Impact Plays: 7 Days to Die

Since its release in June 2016, the zombie survival game 7 Days to Die has received numerous reviews, yet most of them edge more towards criticism than praise, especially regarding the console version, which is the one I played. Yet despite these criticisms, I personally found the game an enjoyable experience.

The criticisms aren’t without merit. Like many other players, I saw pigs attempting to defy gravity and jump into trees, I saw zombies glitch through the floor and only re-emerge after they’d dug themselves out from within the ground, and perhaps my favourite, a ridiculous stag run animation which was more akin to the bouncing of a kangaroo. Despite these (arguably numerous) glitches, I still found the game incredibly enjoyable.

As a game, I’m sure many who’ve played would agree with me when I say that it most resembles Minecraft. Starting with nothing, you must punch and destroy the surrounding environment, in order to gather resources to build your first key items, and then later build up a base out of blocks of whatever material you choose. The twist: every seventh night consisting of an attack by a zombie horde, with an increase in difficulty for every seven days that go by.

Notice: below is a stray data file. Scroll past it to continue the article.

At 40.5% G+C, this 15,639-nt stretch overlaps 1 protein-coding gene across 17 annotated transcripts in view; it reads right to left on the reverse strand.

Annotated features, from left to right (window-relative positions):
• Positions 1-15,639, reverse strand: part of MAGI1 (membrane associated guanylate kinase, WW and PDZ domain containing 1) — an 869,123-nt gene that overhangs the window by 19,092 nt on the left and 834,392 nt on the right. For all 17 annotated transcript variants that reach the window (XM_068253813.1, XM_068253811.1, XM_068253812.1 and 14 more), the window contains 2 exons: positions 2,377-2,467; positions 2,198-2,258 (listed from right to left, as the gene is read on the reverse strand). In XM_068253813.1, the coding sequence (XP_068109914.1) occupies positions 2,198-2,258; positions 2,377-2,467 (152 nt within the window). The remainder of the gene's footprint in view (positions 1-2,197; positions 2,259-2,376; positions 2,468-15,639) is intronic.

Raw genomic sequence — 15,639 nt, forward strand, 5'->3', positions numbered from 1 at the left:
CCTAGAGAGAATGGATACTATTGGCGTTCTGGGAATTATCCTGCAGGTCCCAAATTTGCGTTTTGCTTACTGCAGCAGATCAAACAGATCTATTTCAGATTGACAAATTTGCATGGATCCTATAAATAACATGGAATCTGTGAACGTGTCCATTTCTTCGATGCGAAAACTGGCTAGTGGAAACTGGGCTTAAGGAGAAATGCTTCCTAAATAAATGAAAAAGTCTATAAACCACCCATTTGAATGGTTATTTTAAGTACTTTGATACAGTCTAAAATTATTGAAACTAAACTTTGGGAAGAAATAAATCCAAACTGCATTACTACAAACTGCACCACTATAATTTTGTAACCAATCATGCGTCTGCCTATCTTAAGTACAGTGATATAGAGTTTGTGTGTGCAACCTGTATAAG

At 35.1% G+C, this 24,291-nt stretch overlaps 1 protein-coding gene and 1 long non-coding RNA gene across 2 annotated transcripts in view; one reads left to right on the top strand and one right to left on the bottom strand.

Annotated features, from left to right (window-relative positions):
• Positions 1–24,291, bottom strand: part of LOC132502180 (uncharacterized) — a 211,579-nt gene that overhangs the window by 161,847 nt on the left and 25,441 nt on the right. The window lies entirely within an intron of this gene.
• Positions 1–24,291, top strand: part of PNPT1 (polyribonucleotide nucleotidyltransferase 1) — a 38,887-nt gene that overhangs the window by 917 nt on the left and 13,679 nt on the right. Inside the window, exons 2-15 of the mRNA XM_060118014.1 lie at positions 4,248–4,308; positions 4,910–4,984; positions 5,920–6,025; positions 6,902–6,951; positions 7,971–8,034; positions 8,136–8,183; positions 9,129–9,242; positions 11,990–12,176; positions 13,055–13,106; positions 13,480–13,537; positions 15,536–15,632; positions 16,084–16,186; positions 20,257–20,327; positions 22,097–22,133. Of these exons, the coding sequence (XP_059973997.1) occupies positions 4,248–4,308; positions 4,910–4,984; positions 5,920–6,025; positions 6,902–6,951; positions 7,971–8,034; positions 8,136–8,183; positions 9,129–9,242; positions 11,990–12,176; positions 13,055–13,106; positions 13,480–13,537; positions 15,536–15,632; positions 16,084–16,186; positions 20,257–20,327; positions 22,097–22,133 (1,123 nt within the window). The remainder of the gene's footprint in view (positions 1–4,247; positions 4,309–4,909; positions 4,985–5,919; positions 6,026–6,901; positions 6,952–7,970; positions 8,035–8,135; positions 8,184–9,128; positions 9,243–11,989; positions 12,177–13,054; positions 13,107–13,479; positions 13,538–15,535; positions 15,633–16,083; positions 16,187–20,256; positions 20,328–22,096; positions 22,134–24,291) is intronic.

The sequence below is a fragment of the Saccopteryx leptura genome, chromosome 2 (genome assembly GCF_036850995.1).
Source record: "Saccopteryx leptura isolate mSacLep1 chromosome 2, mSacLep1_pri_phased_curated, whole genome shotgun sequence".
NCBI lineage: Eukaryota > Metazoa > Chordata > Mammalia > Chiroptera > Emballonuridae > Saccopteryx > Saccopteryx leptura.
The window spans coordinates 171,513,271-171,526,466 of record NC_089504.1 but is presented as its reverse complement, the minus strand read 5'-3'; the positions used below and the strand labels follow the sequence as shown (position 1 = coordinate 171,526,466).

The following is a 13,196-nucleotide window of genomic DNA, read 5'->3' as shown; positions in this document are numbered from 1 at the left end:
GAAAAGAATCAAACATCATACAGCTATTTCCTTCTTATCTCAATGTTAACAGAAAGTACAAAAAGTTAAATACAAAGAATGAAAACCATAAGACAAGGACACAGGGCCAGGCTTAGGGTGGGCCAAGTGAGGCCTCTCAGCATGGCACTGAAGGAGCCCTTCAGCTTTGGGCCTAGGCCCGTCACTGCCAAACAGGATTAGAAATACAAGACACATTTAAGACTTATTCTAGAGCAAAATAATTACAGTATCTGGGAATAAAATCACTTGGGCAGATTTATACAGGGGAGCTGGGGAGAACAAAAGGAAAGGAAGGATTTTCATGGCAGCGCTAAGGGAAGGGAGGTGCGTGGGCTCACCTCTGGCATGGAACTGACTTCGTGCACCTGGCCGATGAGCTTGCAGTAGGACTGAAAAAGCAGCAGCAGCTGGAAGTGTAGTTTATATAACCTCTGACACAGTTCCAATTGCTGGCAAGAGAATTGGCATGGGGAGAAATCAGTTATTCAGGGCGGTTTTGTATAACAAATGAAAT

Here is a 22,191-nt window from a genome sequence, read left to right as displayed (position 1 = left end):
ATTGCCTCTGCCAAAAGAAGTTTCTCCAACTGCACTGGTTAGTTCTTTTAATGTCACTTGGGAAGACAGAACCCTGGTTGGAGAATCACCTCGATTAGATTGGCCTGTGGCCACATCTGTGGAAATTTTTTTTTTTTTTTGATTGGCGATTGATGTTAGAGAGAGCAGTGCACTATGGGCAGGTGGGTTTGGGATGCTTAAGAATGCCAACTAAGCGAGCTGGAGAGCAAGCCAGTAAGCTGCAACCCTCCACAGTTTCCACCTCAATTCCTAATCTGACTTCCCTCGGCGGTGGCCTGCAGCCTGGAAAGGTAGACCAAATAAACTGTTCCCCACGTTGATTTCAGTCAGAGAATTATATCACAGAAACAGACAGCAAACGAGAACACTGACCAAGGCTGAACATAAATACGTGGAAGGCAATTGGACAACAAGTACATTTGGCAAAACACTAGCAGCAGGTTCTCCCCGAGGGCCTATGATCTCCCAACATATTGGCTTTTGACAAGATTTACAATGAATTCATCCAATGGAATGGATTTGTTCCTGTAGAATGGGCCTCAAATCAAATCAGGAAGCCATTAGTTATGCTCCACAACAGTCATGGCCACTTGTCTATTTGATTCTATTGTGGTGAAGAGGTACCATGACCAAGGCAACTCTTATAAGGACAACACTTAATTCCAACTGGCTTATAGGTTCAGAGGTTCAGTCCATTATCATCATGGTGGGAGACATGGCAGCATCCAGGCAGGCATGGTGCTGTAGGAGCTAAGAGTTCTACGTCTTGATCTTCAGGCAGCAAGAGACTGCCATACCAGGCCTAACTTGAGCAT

“Despite numerous glitches, I still found the game incredibly enjoyable.”

Yet although the game’s basis is rather simplistic, it’s still enjoyable to play. Unlike most zombie games, the differentiation in zombie type is actually rather substantial, not only in design, but in abilities. Simple zombies attack with medium strength only when within reaching distance, whilst others have their own unique attributes: shooting acidic projectile vomit at the player,  screaming to attract a horde and zombies with such extreme defence that they simply refuse to die.

When dealing with these Feral zombie monsters you’re more likely to run out of ammo and patience before you eventually kill it. In fact, it is probably these titan-resembling zombies, that gave me the most trouble, though as they give not only the most experience, but the best loot, it did make killing them worth it. Thankfully, they don’t appear too often, and not until late game.

“Unlike most zombie games, the differentiation in zombie type is actually rather substantial.”

Also, unlike other games such as Unturned, the scavenging and crafting element of 7 Days to Die is much more interesting than any other that I’ve played. Not only do you need to find specific schematics for better armour and weaponry, but the variety of items you can create is incredibly diverse, ranging from not only useful weapons (such as AK-47’s and Sniper Rifles) but also the more miscellaneous and cosmetic. Whilst technically useless, room furnishings help to add a sense of personalisation to your base which other, more simplistic, games severely lack.